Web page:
This content is archived

Published on: Sep. 20, 2010

the Conservation Department, we stop on a road dividing Pawnee Prairie and private land. The difference between the two is stark and clearly reveals the differences between introduced cool-season grass pastures and restored prairie. While gazing along the westward road, green fescue expands into the horizon on the pasture to the right; on the left side of the road, a goldentan expanse of the restored tallgrass prairie of Pawnee Prairie. The contrast between green and golden-tan represent the different growing seasons of the grasses.

The tallgrass prairies of Dunn Ranch and Pawnee Prairie are small segments of the overall project area in Missouri. Dunn Ranch, which lies just northwest of Eagleville, encompasses about 4,000 continuous acres of conservation land, 1,000 of which comprise the Grand River Grasslands unplowed tallgrass prairie. This tract of virgin prairie marks the largest parcel of such prairie in a five-state region, and one of the major factors that led to the opportunity area’s establishment in this location. It anchors, and in a way defines, the Grand River Grassland partners’ efforts. “A lot of the critters that you don’t find anywhere else are here, and so this is like the home base from where we hope to expand as we recreate prairie throughout the grassland,” says Randy Arndt, manager of Dunn Ranch.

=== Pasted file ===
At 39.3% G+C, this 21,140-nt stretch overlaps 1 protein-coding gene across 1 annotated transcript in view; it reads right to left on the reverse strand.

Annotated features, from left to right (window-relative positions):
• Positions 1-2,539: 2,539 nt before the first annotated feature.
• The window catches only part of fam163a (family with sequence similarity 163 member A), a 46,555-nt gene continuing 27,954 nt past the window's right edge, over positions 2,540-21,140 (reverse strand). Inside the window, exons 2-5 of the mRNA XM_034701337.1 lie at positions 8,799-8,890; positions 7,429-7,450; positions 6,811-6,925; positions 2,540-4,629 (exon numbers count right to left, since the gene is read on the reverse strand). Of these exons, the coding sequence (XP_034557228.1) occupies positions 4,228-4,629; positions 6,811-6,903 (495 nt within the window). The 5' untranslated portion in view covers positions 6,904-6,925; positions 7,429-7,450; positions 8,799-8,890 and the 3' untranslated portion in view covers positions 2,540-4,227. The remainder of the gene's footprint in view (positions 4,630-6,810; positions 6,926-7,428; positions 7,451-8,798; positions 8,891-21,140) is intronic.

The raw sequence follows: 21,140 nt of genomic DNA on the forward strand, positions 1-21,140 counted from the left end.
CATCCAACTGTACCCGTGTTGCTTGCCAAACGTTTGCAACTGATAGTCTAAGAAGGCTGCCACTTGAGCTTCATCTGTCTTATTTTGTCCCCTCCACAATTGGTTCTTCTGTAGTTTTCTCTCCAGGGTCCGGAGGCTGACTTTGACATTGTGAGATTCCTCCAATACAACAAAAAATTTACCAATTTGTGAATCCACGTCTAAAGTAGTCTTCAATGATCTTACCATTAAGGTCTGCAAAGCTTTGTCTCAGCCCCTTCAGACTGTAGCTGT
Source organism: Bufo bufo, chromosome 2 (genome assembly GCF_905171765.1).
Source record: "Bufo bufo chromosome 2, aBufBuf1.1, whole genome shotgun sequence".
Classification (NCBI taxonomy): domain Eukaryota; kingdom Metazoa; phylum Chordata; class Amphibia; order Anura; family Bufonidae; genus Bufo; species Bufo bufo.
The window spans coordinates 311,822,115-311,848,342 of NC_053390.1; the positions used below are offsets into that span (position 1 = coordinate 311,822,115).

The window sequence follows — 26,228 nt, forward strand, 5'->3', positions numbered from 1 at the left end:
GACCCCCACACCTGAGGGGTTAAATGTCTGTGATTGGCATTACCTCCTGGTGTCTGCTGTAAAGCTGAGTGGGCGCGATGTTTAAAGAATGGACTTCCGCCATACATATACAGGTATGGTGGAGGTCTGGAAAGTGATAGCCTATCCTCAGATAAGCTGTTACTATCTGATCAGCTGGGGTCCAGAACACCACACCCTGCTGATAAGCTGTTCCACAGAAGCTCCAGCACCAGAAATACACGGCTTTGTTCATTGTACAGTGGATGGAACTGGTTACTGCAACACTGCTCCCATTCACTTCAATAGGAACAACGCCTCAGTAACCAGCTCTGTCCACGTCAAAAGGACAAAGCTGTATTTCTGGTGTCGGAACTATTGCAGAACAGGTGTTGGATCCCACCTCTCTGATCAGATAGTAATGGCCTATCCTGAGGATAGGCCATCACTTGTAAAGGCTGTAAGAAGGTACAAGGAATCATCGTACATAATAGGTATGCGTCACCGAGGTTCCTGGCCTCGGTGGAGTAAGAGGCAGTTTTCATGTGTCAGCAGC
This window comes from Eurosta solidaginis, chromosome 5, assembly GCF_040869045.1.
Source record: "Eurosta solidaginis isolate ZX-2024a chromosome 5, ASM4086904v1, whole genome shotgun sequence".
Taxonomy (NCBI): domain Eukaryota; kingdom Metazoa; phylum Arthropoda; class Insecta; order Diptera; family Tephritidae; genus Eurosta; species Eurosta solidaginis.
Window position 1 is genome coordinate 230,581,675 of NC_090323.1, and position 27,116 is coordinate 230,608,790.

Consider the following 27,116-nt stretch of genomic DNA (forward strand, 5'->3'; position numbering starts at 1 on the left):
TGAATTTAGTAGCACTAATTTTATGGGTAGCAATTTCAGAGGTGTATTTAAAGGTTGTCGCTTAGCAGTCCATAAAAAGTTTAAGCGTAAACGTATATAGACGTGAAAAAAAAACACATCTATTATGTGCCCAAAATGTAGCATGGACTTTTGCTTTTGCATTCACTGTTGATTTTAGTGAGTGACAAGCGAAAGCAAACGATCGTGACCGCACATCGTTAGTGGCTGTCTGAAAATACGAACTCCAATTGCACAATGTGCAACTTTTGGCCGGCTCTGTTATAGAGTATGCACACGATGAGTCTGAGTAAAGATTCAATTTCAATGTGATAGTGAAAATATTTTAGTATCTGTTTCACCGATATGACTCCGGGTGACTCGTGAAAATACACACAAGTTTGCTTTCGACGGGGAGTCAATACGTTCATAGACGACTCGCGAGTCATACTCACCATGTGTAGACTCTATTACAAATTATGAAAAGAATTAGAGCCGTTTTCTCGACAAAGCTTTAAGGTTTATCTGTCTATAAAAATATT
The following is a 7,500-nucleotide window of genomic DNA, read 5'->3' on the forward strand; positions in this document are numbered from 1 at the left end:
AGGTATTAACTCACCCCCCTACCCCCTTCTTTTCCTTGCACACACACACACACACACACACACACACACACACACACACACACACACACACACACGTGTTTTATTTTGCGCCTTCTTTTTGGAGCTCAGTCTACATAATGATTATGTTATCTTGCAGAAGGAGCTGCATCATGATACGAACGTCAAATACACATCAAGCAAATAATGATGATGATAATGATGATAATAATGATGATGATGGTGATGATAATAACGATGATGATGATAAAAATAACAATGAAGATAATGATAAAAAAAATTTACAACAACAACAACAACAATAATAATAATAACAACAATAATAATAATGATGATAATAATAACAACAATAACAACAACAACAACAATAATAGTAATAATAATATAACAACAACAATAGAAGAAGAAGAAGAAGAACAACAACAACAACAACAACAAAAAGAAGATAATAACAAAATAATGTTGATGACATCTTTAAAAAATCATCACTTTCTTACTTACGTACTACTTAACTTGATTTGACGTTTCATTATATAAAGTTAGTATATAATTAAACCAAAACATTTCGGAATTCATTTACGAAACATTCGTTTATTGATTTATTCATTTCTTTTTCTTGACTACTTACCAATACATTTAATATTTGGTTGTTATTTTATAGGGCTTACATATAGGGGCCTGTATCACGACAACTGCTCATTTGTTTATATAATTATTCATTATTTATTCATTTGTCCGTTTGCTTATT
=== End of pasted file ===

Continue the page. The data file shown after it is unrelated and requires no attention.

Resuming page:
Unplowed prairie is significant and valuable to this project because of its plant composition. Tallgrass prairies evolved over millennia in this region. Tallgrass prairie plants have deep roots; about 50 to 70 percent of the plant lies below ground, which results in rich, deep soils as parts of that plant decomposes each year. “I guess the pioneers had a heck of a time plowing up the prairie,” says Coleman.

From the Ground Up

Like most ecosystems, tallgrass prairies develop slowly over many years, even with seeds already in the soil. The depth of the topsoil in recovered tallgrass prairie compared to virgin prairie illustrates some of its value. In recovered prairies, on land that has at one time been plowed, the topsoil is on average 6 to 8 inches deep; in unplowed prairie, the topsoil averages up to 30 inches or more. A bank of native seeds lives in that never-disturbed topsoil. “It’s amazing how many years that seed will exist,” says Coleman.

The rich, deep topsoils of tallgrass prairies led to their demise and helps explain why less than 1 percent of original

Content tagged with

Shortened URL
http://mdc.mo.gov/node/9822